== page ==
A car wash owner was jailed for seven and half years today after helping in an organised crime operation with the potential to put £50 million of cocaine on the streets.

North Ayrshire man John Jackson played a key role in importing 250 kilos of benzocaine, which is commonly used to bulk out the Class A drug cocaine and, storing the cutting agent.

A judge told Jackson (33) at the High Court in Edinburgh: "It is used extensively in the UK by organised crime groups to adulterate and bulk cocaine, thereby vastly increasing stock and profit margins."

Judge Alison Stirling said the quantity of benzocaine could have been used to produce "at least 500 kilos of street cocaine".

Ardrossan and Saltcoats Herald:

The judge said: "Custody is the only appropriate disposal having regard to the serious nature of your offending."

She told Jackson that he would have faced a 10 year prison term for the drugs crime had it not been for his guilty plea to the offence.

Jackson, of McHardy Crescent, Barrmill, near Beith, earlier admitted being concerned in the supply of cocaine between August 19 and 21 in 2019. The offence was aggravated by a connection with serious, organised crime.

The benzocaine was imported from China to Glasgow Airport but police were alerted and undercover officers delivered the consignment.

After Jackson and helpers stored the load in a neighbour's shed, police carried out a raid on his home.

Advocate depute Shanti Maguire said the shipment of benzocaine could be used as a mixing agent to produce at least 500 kilos of cocaine.

The prosecutor said that could bring in pounds 25 million, but if it was perceived to be good quality cocaine with a high purity level the value would double.

The court heard that £720 handling fees for the shipment of benzocaine were paid from a bank account in Jackson's name. The consignment was marked for delivery to an industrial unit at Glengarnock.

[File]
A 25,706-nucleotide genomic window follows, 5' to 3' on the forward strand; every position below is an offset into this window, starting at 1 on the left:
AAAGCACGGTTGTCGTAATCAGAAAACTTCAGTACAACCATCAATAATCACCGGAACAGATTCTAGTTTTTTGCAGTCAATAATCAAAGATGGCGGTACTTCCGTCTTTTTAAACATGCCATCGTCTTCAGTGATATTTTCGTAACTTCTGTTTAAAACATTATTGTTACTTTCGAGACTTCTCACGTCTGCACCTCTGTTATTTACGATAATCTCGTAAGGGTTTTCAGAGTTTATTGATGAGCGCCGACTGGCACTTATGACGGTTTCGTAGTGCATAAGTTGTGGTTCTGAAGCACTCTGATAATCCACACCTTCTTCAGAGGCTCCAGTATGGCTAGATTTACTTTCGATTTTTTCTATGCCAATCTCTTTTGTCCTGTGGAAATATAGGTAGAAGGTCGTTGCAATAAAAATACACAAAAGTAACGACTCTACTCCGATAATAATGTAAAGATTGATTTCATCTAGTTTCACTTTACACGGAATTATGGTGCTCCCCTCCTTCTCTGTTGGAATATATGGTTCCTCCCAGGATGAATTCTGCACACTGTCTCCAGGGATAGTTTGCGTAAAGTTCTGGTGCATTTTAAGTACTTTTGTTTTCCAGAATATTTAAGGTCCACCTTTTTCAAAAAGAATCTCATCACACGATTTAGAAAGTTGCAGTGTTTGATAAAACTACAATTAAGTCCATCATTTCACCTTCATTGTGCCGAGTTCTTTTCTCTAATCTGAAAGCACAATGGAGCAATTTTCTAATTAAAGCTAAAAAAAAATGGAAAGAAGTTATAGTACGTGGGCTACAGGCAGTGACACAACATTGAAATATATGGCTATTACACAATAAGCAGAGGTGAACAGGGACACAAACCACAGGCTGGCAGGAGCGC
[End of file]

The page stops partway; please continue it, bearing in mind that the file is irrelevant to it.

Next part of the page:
Undercover detectives posed as staff from a freight firm to hand over the haul at a meeting with Jackson and two friends.

Jackson claimed to be called 'Andrew', and signed for the delivery and drove off, but was tracked to his home in Barrmill, where the men were seen lifting the load into a shed.

The court heard that Jackson was in rent arrears at the time but had cleared the £400 debt as a result of his involvement.

Defence counsel Callum Hiller said: "Since being arrested by the police on August 21 in 2019 he has focussed on his business and his family."

He said: "He did know he was ordering and collecting the benzocaine. What he did not know was the scale and intricacies of the operation above his level."

The defence counsel submitted that Jackson was "at the very bottom of the ladder" in the drugs operation.

Mr Hiller said that Jackson, who has a previous conviction for growing cannabis, maintained that he was gullible and misled. 

Rob Miles, operations manager of the National Crime Agency's Organised Crime Partnership, said: “This sentence comes as a result of strong partnership working with Police Scotland, Crown Office and Procurator Fiscal Service and Border Force.

“Benzocaine has legal pharmaceutical uses, and Jackson cynically attempted to exploit a legitimate company to get the product into Scotland and conceal his involvement in the cocaine trade.

“This seizure represents a substantial disruption of the crime group involved, denying them profit and reducing the availability of their product in Scottish communities.”

Detective Inspector Tom Gillan, of the Organised Crime Partnership (Scotland), said: “This is a significant landmark result made possible by a team of dedicated investigators and supported by COPFS office.

“It serves as a strong reminder to those involved in maximising drug profits that the OCP are committed to targeting all aspect of drugs misuse across our communities.

“This sends a clear message that law enforcement will continue to work closely with all partners, public and private, to reduce the threat, risk and harm that organised criminals impact across Scotland.”

Laura Buchan, Procurator Fiscal for Specialist Casework, said: “Illegal drugs do great harm to Scotland’s communities and it is vital we target every part of the chain in order to stem that harm.

“This includes prosecuting those who import and distribute benzocaine and other cuttings agents, and disrupting their operation.

“COPFS will continue to work with the Organised Crime Partnership and other agencies to tackle serious organised crime across Scotland.”